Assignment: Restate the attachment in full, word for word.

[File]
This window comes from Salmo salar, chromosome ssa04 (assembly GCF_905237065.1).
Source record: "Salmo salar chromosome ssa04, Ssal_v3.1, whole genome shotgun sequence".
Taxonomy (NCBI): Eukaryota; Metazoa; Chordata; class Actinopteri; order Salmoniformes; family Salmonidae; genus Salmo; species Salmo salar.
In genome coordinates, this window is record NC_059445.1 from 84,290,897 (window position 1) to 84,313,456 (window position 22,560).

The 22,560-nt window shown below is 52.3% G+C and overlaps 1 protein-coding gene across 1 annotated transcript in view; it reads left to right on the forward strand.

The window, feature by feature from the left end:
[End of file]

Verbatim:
This window comes from Salmo salar, chromosome ssa04 (assembly GCF_905237065.1).
Source record: "Salmo salar chromosome ssa04, Ssal_v3.1, whole genome shotgun sequence".
Taxonomy (NCBI): Eukaryota; Metazoa; Chordata; class Actinopteri; order Salmoniformes; family Salmonidae; genus Salmo; species Salmo salar.
In genome coordinates, this window is record NC_059445.1 from 84,290,897 (window position 1) to 84,313,456 (window position 22,560).

The 22,560-nt window shown below is 52.3% G+C and overlaps 1 protein-coding gene across 1 annotated transcript in view; it reads left to right on the forward strand.

The window, feature by feature from the left end: